Winter weather makes your heart work harder. If you’re an older adult or live with a heart condition, your risk for heart problems is higher during winter. There are simple ways to winterize your heart and reduce your risk of cardiac problems as it gets colder outside.
Heart attacks and other cardiac problems increase during winter months.
Older adults and those with chronic health issues are at the highest risk for worsening cardiac problems during winter.
Factors like cold air and changes in pressure, humidity, wind, and pollution are part of the problem.
A mixture of other issues, like holiday celebrations, fitness levels, changes in activity, mental health, dehydration, and infections, contribute to a perfect winter storm.
Know your risks and safety tips before heading to a holiday party, shoveling snow, throwing snowballs, or taking a ski trip.
Studies and healthcare providers worldwide agree that winter weather increases heart attacks and other cardiac problems. With heart disease as the world’s top killer, cold weather prevention is a global task.
Winter weather and activities make your cardiovascular system work harder. Younger and healthier hearts face the extra work without trouble, but older, damaged, or weaker hearts may lack the strength and reserve.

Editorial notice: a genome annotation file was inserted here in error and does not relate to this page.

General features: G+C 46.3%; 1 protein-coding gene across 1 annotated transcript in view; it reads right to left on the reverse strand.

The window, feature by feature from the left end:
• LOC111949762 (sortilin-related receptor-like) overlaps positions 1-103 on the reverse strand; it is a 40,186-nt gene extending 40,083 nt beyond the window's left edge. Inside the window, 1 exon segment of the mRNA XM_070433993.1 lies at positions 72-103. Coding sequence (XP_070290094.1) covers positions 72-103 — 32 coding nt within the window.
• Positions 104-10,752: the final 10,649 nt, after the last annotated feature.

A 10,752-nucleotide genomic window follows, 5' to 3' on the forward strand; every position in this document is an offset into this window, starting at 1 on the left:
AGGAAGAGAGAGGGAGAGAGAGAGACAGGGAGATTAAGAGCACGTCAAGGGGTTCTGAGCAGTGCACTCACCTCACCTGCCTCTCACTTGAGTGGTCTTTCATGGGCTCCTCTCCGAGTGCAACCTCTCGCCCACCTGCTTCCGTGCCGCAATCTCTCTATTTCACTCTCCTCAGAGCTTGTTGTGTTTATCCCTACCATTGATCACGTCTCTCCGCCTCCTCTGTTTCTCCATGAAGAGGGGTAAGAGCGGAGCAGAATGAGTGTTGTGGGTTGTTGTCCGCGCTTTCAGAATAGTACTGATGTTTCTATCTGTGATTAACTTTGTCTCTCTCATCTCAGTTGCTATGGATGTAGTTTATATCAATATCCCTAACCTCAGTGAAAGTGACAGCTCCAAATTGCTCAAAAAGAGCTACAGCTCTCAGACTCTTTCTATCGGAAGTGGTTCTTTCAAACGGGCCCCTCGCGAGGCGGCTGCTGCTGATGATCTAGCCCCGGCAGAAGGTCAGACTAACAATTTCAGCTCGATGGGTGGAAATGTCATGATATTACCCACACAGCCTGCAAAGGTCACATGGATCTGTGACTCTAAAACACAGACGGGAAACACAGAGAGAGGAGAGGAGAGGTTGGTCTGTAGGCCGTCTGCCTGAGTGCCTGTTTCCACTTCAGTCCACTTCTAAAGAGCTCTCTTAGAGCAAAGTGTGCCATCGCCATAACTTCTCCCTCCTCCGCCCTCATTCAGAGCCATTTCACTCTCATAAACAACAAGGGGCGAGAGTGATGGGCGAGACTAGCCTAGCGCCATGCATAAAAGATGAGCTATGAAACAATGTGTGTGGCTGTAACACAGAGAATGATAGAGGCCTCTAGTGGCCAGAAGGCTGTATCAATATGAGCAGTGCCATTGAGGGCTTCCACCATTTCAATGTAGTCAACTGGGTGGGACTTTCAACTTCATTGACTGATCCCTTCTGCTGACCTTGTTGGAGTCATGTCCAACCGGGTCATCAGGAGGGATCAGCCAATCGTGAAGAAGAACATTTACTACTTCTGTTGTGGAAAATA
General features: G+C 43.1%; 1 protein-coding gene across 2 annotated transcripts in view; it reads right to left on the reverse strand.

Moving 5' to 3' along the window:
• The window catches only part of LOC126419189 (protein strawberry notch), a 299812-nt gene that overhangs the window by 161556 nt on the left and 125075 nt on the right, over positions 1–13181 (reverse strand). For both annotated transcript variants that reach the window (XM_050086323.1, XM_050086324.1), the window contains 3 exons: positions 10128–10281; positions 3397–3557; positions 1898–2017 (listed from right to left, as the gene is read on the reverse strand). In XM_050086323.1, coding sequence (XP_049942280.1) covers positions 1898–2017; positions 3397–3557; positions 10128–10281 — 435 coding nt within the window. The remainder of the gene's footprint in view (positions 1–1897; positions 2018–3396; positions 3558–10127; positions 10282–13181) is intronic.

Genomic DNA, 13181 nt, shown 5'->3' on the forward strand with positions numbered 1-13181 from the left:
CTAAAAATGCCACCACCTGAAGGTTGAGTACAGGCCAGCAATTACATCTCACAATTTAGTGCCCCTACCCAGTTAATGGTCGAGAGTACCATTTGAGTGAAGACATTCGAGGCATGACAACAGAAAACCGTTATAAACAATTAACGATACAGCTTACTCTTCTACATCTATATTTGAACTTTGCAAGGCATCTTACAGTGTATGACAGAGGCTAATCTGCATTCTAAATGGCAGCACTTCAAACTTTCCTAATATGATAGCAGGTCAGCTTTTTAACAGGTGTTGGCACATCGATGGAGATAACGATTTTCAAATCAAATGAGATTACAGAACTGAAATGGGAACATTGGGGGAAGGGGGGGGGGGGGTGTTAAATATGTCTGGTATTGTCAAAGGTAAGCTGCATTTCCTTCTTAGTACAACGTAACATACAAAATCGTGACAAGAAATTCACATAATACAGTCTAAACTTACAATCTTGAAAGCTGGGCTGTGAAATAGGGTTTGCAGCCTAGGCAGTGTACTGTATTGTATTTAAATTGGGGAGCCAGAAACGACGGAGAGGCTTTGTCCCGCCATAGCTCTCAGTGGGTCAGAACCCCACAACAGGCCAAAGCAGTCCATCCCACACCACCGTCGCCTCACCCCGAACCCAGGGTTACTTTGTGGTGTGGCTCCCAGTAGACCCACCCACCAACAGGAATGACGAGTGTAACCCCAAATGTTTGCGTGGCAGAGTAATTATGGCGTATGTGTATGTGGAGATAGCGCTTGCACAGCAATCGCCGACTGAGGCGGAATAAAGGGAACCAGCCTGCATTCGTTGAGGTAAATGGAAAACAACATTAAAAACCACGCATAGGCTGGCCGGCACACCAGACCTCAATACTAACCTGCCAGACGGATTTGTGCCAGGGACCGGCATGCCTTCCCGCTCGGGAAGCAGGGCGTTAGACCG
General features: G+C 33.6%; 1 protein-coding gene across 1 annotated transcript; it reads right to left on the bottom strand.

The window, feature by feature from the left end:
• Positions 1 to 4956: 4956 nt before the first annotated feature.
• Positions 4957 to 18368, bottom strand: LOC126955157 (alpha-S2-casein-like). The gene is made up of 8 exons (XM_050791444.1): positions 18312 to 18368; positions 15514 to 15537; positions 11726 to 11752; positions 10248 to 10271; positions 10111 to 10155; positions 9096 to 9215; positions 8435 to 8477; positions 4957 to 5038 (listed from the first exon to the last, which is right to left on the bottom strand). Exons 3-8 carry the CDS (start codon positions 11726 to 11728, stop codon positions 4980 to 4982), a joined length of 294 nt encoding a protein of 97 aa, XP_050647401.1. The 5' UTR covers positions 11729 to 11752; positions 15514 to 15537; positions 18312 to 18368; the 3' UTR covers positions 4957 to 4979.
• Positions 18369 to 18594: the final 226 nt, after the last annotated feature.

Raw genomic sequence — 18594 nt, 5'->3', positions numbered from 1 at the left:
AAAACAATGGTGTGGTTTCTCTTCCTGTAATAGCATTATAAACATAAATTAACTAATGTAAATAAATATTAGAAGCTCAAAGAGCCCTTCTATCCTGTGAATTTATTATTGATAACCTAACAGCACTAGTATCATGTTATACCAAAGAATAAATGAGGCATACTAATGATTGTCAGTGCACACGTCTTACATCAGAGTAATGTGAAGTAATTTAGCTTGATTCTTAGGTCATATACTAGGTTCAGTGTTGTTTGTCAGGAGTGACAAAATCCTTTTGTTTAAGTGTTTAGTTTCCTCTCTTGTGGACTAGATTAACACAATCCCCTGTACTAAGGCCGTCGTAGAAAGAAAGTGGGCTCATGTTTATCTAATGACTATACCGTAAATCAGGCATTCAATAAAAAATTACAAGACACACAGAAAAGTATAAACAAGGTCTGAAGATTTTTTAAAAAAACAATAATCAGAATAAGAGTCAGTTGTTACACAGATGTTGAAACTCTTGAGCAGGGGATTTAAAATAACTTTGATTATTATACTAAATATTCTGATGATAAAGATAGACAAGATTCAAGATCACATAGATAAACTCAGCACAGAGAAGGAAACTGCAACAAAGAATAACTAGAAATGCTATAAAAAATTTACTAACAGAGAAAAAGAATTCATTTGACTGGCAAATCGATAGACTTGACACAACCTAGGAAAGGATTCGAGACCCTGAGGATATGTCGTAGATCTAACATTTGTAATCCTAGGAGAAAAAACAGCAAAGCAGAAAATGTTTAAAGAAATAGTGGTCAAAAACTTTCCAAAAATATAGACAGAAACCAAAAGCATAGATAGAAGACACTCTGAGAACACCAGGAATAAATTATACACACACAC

Know your winter risks and safety tips to protect your heart as the cold settles in.
Why do more heart attacks occur in the winter?
Winter weather presents a mixture of cold air and changes in pressure, humidity, wind, and pollution. But scientists aren’t exactly sure which environmental factors are the biggest culprits.
Colder temperatures are certainly a significant factor. When you’re cold, your heart works harder to keep you warm. Your blood pressure increases and your blood vessels narrow to conserve heat. Studies also suggest your cholesterol levels may be higher in the winter, and blood clots may form more quickly.
These changes in the body and the weather are like a sudden workout for the heart. This extra work is harder for anyone with a known heart condition, such as heart failure, an irregular heartbeat, high blood pressure, and blocked or hardened arteries (atherosclerosis). In addition, people who move less during the winter face a higher risk of dangerous blood clots throughout their bodies, including their hearts.
Research also suggests that the weather isn’t the only risk during the winter. Age, fitness, diet, hydration, infections, and mental wellness impact cardiac health, too.
These factors are more difficult to manage during the busy holiday season. At the same time, winter activities like skiing and snow shoveling add to the workload.
Winter can be a perfect storm that stresses the heart.
How to be heart smart during the winter